The pictured hat is of black velvet, turned up at one side under yellow tips that are firmly positioned, fastened by loops of yellow ribbon and a jet buckle. The bouquet is of yellow chrysanthemums, its long ribbons being white.
It cannot be doubted that the pictured hat will obtain for bridesmaids all during the coming season and that oftenest of all these hats will be either of black velvet or black felt. Still, even in the depth of winter, we are beginning to follow the fashion of our English cousins and allow, at least to a bridal party, straw hats.
Somebody has said that it costs a bridesmaid more to get a picture hat than it does to buy her costume, since the silk for it may be purchased for from seventy-five cents to a dollar a yard and only fourteen yards are required, while a picture hat, bought is, in this from a milliner who is supposed to be especially artistic, may cost a great deal.
Choosing Simple, Sensible Visiting Gowns
The girl who has a fortune at her command needs no suggestions, but the girl who has to think out the wisdom of every dollar spent on her trousseau is the one who asks for advice.
Taking it for granted, then, that you will live a more or less social life, having your day at home and visiting your friends, and occasionally going to hear good music, you can decide what you will need exactly.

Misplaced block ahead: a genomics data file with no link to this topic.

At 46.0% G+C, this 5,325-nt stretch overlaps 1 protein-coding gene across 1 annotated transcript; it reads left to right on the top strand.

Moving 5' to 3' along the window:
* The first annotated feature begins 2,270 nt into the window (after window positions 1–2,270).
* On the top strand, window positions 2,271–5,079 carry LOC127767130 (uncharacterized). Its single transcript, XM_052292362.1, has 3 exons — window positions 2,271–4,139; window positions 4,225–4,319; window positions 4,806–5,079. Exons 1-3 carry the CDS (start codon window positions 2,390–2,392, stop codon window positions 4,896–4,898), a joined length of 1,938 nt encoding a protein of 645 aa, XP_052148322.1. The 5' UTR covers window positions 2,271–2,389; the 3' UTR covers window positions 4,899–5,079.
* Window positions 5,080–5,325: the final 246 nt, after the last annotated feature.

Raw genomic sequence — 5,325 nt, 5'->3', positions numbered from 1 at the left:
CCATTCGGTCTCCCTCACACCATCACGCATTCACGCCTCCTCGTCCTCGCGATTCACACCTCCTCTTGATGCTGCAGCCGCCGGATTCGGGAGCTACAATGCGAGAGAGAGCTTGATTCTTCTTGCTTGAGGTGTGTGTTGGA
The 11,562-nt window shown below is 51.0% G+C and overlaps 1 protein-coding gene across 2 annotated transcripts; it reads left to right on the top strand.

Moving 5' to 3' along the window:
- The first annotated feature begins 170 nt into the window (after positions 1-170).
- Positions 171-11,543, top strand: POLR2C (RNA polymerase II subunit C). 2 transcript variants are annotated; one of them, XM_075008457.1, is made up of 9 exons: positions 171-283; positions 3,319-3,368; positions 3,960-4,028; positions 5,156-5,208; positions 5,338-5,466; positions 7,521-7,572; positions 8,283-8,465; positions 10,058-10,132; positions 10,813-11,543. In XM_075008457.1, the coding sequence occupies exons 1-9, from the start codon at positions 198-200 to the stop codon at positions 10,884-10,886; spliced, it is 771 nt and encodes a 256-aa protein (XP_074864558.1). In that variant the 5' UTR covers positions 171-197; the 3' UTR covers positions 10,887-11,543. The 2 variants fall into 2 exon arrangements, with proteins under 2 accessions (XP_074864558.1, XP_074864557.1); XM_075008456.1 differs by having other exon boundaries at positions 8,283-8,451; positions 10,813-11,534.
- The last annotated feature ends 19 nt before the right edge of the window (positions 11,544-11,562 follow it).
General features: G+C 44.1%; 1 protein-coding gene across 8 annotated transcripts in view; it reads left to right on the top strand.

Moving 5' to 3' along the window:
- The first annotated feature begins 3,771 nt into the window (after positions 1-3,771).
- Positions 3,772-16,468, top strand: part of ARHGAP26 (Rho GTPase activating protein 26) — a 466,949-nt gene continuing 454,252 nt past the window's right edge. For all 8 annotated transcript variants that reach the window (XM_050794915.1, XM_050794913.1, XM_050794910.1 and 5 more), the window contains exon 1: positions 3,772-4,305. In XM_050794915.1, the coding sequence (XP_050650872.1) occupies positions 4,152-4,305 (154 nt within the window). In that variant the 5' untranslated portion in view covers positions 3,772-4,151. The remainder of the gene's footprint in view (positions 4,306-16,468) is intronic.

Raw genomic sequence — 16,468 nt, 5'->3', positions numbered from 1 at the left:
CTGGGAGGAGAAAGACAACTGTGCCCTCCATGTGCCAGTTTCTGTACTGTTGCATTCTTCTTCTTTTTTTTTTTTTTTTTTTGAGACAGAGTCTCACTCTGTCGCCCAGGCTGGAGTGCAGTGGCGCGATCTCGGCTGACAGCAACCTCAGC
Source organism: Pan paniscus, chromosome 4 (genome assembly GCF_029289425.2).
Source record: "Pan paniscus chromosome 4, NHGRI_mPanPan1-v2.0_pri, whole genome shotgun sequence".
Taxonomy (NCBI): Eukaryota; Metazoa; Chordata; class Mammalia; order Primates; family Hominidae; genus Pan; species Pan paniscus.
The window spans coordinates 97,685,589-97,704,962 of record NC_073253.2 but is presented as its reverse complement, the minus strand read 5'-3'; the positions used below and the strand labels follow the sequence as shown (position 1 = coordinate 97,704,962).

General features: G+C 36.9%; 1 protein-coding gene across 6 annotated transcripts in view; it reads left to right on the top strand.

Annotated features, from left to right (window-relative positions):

First of all, freshen all the gowns you possess, then you know their possibilities; then, I would advise one handsome silk dress, combined, perhaps, with velvet, and having, to go with it, two bodices—one for wear when you are visiting, the other to be used when rather more elaborate dress is required.
Have one simple, but smart looking, wool dress for street wear; if needed, you might better omit your visiting costume than this. A black skirt, either of moiré, silk, or satin, will be useful since with it there can be worn any number of elaborate bodices.
Then you will want, also, a comfortable wrapper, to wear in no place except in your own room; two pretty, well-fitting, house dresses; a coat suited to the season; a wrap that is a little more elaborate, if you can afford it; but do not make the mistake, so often made, of buying clothes that are not suited to your position in life, or, what is equally as bad, of buying such an elaborate wardrobe that it will go out of fashion.
Mallon, Isabel A., "A Bride's Moderate Trousseau," Illustrated by Ethel Rose, in The Ladies' Home Journal, Philadelphia: The Curtis Publishing Company, Vol. XIV, No. 9, August 1897, p. 19.
Editor's Note: Some terminology used in the description of women's clothing during the 1800s and early 1900s has been changed to reflect more modern terms. For example, a women's "Toilette" -- a form of costume or outfit has an entirely different common meaning in the 21st century. Typical terms applied to "toilette" include outfit, ensemble, or costume, depending on context.
Note: We have edited this text to correct grammatical errors and improve word choice to clarify the article for today’s readers. Changes made are typically minor, and we often left passive text “as is.” Those who need to quote the article directly should verify any changes by reviewing the original material.